Australian movie star Hugh Jackman was the first guest to arrive, though his black European sedan almost missed the entrance. The car stopped and reversed back to enter the venue.Aren't you glad we have such diligent reporters on the scene?
Here's an equally vital vignette from my own past.
It was early winter of my Grade 12 year. Our class and the Grade 11s went to Regina to see a Shakespeare play at the Globe Theatre. I don't remember what play it was, but I can still see in my mind several short pieces of the journey home.
I was driving my mom's K-car, with my friend Twila on the passenger side. In the back seat were Grade 11 student Gord, and our English teacher Mr. Burland.
Somewhere in those mind-numbing miles of straight flat highway between Regina and Stoughton, we noticed a car pulled off on the shoulder. Thinking it was another carload of Arcola students, we decided that I should pull in behind to see what was wrong. When my headlights illuminated the student standing partway down the ditch, we decided I should just pull back into the driving lane and keep going.
The resulting bit of levity shortened the miles remaining before Stoughton. At the second turn there, where we would finally reach our homeward Highway 13, that other carload caught up to us.
As I pulled out through the left turn, I looked down and noticed the engine light glowing red. With an inexperienced driver's rather grinding thought processes, it took me a moment to decide that I should stop and check what might be wrong. Meanwhile I had gathered a bit of speed.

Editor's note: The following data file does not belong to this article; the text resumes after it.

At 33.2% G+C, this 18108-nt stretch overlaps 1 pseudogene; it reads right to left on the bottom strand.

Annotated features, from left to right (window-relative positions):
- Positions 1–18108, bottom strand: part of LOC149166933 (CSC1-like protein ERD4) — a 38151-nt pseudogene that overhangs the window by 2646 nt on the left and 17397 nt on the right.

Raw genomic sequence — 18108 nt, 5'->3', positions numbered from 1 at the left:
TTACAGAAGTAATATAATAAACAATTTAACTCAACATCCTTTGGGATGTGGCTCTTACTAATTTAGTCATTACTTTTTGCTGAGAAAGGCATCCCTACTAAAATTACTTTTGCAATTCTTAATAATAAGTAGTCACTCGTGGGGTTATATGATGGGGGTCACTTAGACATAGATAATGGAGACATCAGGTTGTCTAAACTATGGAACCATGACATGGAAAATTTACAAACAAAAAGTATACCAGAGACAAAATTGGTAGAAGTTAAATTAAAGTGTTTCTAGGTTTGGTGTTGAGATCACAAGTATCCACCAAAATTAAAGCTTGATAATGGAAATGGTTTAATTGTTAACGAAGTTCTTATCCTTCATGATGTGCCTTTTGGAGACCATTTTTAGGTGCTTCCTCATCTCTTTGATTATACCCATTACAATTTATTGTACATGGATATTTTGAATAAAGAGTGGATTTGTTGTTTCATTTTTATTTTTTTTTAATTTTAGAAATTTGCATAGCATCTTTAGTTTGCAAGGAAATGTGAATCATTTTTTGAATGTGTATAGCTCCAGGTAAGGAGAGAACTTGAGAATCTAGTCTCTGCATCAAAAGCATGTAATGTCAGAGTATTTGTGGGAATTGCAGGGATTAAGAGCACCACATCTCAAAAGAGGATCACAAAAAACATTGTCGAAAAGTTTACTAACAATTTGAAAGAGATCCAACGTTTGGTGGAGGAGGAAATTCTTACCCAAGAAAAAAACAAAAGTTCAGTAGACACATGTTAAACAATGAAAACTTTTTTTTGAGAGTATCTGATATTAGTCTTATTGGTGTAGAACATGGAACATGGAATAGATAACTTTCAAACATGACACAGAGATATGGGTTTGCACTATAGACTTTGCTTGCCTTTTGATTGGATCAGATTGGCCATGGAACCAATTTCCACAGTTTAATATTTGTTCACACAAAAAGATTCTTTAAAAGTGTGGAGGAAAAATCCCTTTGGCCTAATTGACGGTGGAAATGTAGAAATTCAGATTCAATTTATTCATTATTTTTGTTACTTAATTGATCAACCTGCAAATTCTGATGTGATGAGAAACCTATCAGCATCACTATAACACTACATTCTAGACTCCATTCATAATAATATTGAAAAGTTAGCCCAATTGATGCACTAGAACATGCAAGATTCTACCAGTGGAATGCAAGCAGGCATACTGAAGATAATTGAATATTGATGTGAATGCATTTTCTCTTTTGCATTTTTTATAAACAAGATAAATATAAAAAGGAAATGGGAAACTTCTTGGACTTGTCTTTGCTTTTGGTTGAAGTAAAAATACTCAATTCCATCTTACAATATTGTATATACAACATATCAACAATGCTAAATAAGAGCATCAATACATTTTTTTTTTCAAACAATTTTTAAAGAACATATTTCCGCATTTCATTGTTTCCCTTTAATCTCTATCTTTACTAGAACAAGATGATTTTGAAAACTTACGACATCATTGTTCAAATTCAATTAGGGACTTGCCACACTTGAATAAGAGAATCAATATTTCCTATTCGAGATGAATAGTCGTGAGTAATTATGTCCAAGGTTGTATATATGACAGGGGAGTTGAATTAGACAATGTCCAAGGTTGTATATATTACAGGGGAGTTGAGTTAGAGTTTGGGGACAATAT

I signalled right, and pulled onto the shoulder. A little too sharply and too far, it turned out; my wheels caught in the snow on the roadside and pulled toward the ditch. I'm sure if it happened today, I would just hold the wheel steady and stop, but at that time, with my head full of all the cautionary tales about how easily one can roll a car at the edge of the road surface, I played it by the book. I drove down the ditch.
Gord immediately took command from the backseat, urging me to keep it moving, pick up some speed along the bottom of the ditch and drive out again. There wasn't very much snow, and I accomplished that task without difficulty.
Back on the pavement, rolling along, I checked the dashboard. The engine light was off.
I signalled left, pulled into the driving lane, and carried on.
It must have looked pretty funny to the carload of students behind us.
It wouldn't have been funny if we'd got into trouble on that bitterly cold night. Back in Arcola, I stayed overnight with Twila. The next morning I found a blistered spot on my arm, where I must have frozen it against some cold steel while reaching under the car to plug in the block heater. It wasn't a bad wound, and yet the scar lasted for many years.
The story has stayed with me longer. At my graduation the next year, Mr. Crump introduced me with words something like this: "With all her practice driving up in the hills, Laura has become an excellent driver. I hear that she even signals to go into the ditch."